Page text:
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Not Sure About Serviceability Status

Discussion in 'Property Finance' started by Glip, 30th Dec, 2015.

  1. Glip

    Glip Member

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    20th Jul, 2015
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    Hi all,

    My wife and I are in our mid-thirties, don't have kids, and are lucky in that we had help early on from family to purchase our first home. After chipping away at the mortgage as much as we could, we're quite close to paying it off completely, and we want to use our equity to start an investment property portfolio (it took us a while to realise how important it is!).

    Maybe I'm being paranoid, but I'm unsure whether we need to wait a bit longer before approaching a broker because of our employment history. I don't really want to engage one if it will just waste their time.. I've had a reasonably well-paid full time job for 18 months, but in the decade or so before that I was a freelancer, with all the financial ups and downs that comes with being a sole trader. My wife, on the other hand, had consistent full time employment up until about 12 months ago. She now works on a contract-by-contract basis, though she's managed to have consistent work since making the switch.

    In the experience of the members here, would a lender probably want to see a more consistent and stable employment history before taking us seriously? Should we wait another 12 months? Or would the fact that we've got the equity and a good credit history be sufficient?

    Many thanks in advance for any thoughts/advice!
     
  2. Shahin_Afarin

    Shahin_Afarin Residential and Commercial Broker Business Member

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    Depending on your strategy and how disciplined you are with money it may be a better idea to not pay down your mortgage.

    A common strategy amongst investors is to pay interest only and accumulate the principle payments in an offset to use for subsequent investments.

    Additionally, if you want to convert your current owner occupied debt into an investment one day then you will be able to claim a higher amount for negative gearing purposes.

    Re the employment - best to have a broker review your financials as it doesn't sound overly restrictive. There may be a few ways of tackling the proof and use of income.

    More specifically, whats your line of work? When did you register for an ABN and GST? How many years financials do you have?
     
  3. LifesGood

    LifesGood Home Building & Development Consultant Business Member

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    It is going to be judged on your entire scenario but with relation to your employment history, if it has always been the same industry then I am sure there wouldn't be an issue.

    Plus, any good broker will be happy to assess your financial situation. At very least, they can offer help on how to get yourself into the best position possible.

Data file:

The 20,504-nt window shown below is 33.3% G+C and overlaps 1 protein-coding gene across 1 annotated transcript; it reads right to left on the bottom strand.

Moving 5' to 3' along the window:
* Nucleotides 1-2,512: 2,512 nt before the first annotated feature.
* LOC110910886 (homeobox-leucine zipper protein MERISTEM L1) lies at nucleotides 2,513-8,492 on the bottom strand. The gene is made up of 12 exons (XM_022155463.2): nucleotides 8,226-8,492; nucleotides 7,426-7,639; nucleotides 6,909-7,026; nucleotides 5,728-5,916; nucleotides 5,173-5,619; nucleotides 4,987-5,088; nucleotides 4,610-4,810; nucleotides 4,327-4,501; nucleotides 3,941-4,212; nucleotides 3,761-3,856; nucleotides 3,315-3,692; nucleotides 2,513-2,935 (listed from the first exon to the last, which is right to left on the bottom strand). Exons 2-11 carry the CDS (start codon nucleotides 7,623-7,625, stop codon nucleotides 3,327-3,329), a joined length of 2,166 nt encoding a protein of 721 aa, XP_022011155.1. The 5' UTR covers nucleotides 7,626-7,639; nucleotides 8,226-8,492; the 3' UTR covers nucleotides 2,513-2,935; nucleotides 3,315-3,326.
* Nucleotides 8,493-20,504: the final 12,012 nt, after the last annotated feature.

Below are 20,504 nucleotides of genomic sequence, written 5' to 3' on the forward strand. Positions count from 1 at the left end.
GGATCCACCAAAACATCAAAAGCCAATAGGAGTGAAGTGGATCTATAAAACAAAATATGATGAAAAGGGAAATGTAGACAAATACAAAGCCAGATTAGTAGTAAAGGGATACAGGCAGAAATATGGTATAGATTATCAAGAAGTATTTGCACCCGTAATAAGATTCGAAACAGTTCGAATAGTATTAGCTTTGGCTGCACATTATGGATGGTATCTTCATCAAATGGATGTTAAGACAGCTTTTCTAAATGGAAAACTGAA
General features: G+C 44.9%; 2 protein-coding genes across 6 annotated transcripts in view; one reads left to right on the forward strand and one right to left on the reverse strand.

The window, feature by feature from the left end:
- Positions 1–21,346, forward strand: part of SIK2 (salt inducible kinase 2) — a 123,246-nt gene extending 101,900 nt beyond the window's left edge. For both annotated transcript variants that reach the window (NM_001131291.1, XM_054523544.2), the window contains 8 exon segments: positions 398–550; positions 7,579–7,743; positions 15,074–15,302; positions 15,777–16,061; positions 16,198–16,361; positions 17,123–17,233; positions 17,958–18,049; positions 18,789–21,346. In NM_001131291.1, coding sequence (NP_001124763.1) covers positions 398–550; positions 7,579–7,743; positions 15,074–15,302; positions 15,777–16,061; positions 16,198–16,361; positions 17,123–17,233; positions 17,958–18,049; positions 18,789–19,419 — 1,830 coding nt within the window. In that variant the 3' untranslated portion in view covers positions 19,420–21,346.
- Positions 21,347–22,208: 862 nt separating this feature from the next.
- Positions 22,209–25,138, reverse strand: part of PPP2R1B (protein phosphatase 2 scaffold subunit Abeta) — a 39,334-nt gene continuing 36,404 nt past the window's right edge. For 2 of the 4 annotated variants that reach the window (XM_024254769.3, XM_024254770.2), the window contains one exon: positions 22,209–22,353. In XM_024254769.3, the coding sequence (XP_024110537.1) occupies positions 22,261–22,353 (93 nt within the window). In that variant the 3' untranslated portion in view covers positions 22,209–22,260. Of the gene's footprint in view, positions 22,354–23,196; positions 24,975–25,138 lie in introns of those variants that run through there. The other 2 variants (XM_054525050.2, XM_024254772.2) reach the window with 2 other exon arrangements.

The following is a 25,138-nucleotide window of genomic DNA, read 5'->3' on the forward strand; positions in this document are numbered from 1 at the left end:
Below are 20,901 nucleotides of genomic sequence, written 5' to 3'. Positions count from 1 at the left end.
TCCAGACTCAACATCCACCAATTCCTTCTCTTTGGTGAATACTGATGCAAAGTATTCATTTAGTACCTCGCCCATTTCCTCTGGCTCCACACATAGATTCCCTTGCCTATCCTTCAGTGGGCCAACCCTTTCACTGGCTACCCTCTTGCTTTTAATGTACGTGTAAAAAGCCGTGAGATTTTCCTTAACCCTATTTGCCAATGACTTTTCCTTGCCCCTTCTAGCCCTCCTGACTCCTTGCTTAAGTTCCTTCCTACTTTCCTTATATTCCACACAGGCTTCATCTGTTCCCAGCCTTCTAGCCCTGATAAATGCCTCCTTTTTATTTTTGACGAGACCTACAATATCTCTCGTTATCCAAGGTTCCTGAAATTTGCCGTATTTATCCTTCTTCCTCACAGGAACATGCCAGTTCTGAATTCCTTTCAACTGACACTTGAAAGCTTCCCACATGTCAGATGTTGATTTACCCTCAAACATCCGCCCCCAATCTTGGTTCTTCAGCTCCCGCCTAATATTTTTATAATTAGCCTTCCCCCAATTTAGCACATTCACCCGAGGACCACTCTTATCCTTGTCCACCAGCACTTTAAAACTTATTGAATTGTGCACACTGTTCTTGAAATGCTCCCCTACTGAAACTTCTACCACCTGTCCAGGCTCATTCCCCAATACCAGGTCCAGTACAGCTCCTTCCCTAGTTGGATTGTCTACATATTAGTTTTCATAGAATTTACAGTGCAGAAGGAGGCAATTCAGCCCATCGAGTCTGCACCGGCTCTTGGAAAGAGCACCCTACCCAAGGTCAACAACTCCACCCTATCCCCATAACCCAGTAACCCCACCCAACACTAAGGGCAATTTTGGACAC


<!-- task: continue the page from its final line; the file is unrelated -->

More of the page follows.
Good luck!
     
  4. Glip

    Glip Member

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    Thanks Shahin, yes understood re IO payments in an offset account. Though when our loan was established we were so naive that we didn't set this up; just a straight-forward I/P loan with no offset, that we're now less than 10k away from paying down. Worth re-financing at this stage do you think?

    I work in radio, and my wife is in publishing. And I'd say I've got financials (and an ABN) going back 10 years +. But yes, I should really just stop hesitating and talk to a broker!
     
  5. Glip

    Glip Member

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    Hi. Interesting re my employment being in the same industry, which it is. I guess that does show consistency.. cheers!
     
  6. Shahin_Afarin

    Shahin_Afarin Residential and Commercial Broker Business Member

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    Equity releases go off the purpose so its too late to change the fact that the loan has been paid down.

    I would still recommend planning ahead and part of that plan would be to pull out as much equity as you can.

    Re the employment - the actual terms of your self employment is fine but its all going to come down to how much income you have been showing over the past 2 years.
     
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  7. Terry_w

    Terry_w Solicitor, Finance Broker, CTA Business Member

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    Might as well pay the loan off if just $10k is left. Once paid off then you can set up a new loan to use as deposits, and this loan can be secured by the main residence. You should make this loan IO and make sure you have an offset account.

    Then buy the new property and secure it with a IO loan at 80% of the value or purchase price. Consider carefully which name to have this in.

    If you have been full time employee for 18 months then you should not have a problem getting finance - unless you have adverse credit history.
     
  8. Glip

    Glip Member

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    Thanks Terry. Just read your 'Ideal Loan Structure' post, too. Very helpful!
     
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